The entire internet is dependent on a user's ability to search for a specific item, website or image and then get the information that is closest to the search terms. Entering queries and being able to get results that match is a crucial part of how people use the Internet.
It's about similarity, in fact when you browse YouTube for videos on how to cook a turkey, or a music service to find songs for a wedding, results about cheesecake and funeral music would not be helpful. Similarity searches can happen even without the user knowing it. Once you've watched a film on Netflix, the software is going to show you similar movies the next time you log on. Facial recognition software also depends on similarity being accurate.
But writing the code that makes these searches efficient is challenging. The human brain does this kind of thing very well, but turning that kind of accuracy into software isn't possible just yet. The Salk Institute and scientists from UC San Diego might have found a new model to learn from, and it's in an unlikely place…the brain of a fruit fly
Fruit flies can find food or realize something dangerous is around because they have a highly developed sense of smell. Once they have smelled something, it's stored in their memory, so if they encounter it again, a similarity search in the brain will allow them to respond by either going towards it or fleeing.
Saket Navlakha was the lead author of the paper. He's an assistant professor in the Salk Integrative Biology Laboratory, and he explained "This is a problem that pretty much every technology company with any kind of information retrieval system has to solve, so it's been something that computer scientists have studied for years. Now, we have this new approach to similarity searches thanks to the fly."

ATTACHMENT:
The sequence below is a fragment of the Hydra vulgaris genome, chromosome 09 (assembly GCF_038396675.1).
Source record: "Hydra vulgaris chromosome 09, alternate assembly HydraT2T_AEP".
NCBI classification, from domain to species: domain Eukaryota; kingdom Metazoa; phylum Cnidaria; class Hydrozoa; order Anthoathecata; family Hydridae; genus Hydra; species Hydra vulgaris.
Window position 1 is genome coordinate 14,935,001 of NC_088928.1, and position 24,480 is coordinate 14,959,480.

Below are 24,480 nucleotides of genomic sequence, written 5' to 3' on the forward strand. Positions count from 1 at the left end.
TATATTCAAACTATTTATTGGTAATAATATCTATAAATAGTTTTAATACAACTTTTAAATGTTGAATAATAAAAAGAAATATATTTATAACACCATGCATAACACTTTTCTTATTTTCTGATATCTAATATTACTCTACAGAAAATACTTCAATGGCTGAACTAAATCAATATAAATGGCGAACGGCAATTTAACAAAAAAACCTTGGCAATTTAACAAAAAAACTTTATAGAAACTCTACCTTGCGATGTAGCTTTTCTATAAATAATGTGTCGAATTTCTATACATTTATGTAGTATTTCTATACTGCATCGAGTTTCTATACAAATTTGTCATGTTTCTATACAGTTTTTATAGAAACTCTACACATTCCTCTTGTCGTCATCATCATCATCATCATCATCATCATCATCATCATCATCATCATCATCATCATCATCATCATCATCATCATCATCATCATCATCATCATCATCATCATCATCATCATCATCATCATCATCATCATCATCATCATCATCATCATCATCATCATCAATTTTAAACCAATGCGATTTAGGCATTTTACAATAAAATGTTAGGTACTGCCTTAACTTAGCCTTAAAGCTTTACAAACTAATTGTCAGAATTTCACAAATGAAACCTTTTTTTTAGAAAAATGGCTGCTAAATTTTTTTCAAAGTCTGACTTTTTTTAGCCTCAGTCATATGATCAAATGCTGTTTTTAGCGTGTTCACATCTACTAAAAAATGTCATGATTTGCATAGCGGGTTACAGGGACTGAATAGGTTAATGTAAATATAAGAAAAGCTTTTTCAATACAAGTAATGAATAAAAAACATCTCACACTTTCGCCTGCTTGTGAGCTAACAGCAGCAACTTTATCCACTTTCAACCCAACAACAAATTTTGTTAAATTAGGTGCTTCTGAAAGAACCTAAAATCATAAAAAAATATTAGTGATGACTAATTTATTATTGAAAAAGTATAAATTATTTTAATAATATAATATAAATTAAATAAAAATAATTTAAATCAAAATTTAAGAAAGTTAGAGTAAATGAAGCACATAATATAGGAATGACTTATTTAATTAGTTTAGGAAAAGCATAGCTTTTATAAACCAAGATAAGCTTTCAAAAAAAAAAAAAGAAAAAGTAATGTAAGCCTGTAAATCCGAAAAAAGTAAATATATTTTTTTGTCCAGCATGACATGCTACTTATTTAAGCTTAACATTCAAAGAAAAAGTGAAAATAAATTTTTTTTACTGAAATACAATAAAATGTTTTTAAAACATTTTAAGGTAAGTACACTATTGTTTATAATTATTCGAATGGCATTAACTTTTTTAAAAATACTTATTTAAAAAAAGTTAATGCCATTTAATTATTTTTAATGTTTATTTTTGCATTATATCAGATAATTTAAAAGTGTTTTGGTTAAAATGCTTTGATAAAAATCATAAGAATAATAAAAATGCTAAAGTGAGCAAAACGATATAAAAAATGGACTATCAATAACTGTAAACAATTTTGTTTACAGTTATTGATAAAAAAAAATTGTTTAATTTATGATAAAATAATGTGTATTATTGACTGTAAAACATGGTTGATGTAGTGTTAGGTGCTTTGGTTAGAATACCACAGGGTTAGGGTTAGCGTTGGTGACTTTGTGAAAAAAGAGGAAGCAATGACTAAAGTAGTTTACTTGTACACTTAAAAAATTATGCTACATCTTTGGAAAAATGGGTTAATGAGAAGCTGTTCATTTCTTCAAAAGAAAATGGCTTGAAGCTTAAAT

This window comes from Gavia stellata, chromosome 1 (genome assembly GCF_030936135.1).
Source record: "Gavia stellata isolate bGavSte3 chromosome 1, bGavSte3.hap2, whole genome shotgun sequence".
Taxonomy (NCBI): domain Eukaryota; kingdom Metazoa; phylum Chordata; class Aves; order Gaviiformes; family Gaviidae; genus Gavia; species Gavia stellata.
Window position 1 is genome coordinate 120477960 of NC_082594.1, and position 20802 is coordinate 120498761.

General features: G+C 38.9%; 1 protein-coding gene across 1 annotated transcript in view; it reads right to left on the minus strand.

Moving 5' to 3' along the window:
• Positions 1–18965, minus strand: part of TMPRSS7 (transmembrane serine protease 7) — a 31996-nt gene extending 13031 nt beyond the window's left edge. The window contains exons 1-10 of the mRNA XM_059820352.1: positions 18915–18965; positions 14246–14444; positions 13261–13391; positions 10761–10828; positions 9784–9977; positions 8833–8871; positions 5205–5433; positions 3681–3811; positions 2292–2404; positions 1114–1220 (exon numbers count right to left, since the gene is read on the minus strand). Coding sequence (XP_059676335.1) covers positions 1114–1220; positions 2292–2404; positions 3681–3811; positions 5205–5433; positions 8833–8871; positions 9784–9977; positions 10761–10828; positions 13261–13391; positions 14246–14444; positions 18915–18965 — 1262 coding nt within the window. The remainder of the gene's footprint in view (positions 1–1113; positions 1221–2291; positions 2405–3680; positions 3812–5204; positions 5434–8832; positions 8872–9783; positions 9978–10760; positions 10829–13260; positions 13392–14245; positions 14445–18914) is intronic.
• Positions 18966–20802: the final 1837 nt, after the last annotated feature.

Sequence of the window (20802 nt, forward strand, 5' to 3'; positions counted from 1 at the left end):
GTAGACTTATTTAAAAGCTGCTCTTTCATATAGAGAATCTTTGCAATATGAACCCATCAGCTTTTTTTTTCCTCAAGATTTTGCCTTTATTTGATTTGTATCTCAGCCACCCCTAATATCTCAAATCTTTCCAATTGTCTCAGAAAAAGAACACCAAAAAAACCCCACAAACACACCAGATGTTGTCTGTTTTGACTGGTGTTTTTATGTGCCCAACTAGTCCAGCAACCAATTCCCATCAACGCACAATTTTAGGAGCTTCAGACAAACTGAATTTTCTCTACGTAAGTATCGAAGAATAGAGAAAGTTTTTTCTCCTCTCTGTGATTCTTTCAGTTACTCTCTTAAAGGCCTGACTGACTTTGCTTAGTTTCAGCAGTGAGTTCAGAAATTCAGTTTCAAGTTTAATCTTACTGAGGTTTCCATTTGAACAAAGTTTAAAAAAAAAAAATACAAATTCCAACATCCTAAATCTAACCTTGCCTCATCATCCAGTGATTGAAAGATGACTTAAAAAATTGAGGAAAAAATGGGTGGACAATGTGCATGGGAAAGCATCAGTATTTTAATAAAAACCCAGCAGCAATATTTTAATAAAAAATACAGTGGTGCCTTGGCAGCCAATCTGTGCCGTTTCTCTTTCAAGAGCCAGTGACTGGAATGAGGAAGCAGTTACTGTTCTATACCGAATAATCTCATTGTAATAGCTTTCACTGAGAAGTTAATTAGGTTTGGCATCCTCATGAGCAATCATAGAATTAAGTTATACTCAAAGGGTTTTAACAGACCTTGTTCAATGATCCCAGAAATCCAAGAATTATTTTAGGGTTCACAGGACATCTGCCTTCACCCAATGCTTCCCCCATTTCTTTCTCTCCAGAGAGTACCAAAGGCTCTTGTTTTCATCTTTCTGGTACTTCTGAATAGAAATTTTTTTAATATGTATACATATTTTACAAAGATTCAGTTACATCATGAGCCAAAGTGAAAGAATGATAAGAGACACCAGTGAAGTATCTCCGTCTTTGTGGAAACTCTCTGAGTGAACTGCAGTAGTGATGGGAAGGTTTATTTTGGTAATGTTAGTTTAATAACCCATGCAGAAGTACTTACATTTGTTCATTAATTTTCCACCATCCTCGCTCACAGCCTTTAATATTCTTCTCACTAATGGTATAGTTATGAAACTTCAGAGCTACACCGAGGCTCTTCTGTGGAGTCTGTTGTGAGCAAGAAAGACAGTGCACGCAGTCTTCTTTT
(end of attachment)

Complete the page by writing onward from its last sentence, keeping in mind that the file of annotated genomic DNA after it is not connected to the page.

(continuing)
Navlakha's colleague Charles Stevens who works in the institute's Molecular Neurobiology Laboratory has studied fruit fly olfaction, and he co-authored the work. Working together they were able to see that when a fruit fly smells something for the first time neurons in the brain fire in a specific pattern that is then associated with that odor should it come up again.
In computer programming, each image, website, or video is "hashed" with a shortened form of coding so that when something similar is found, that item will also have parts of the same hashed pattern. Computer programmers shorten the information each time, so there are fewer hashes every time something similar comes along. In flies, it's the opposite. If they come across an odor similar to one before instead of 50 neurons firing, the fly's brain circuitry extends it to even more neurons. So similar smells are spread out among thousands of neurons, but that allows for each new smell to be given a precise neural "fingerprint." Odors can be given more exact neuron patterns when there are more neurons to choose from. In this way, the information is spread out and more accessible.
The goal of the study was not to describe the mechanism of how the flies store the information on the different odors, but rather to use the process of how they are grouped as a model for computer algorithms that improve search results. They tested their analysis on standard datasets used in computer programing and found that the way fruit flies organize their information enhances the way searches of data come up with similar items. The team hopes that their study can help develop machine learning. They believe it's the first time that a definite link between brain circuitry and computer algorithms has been successfully described. Take a look at their video to learn more about this exciting project.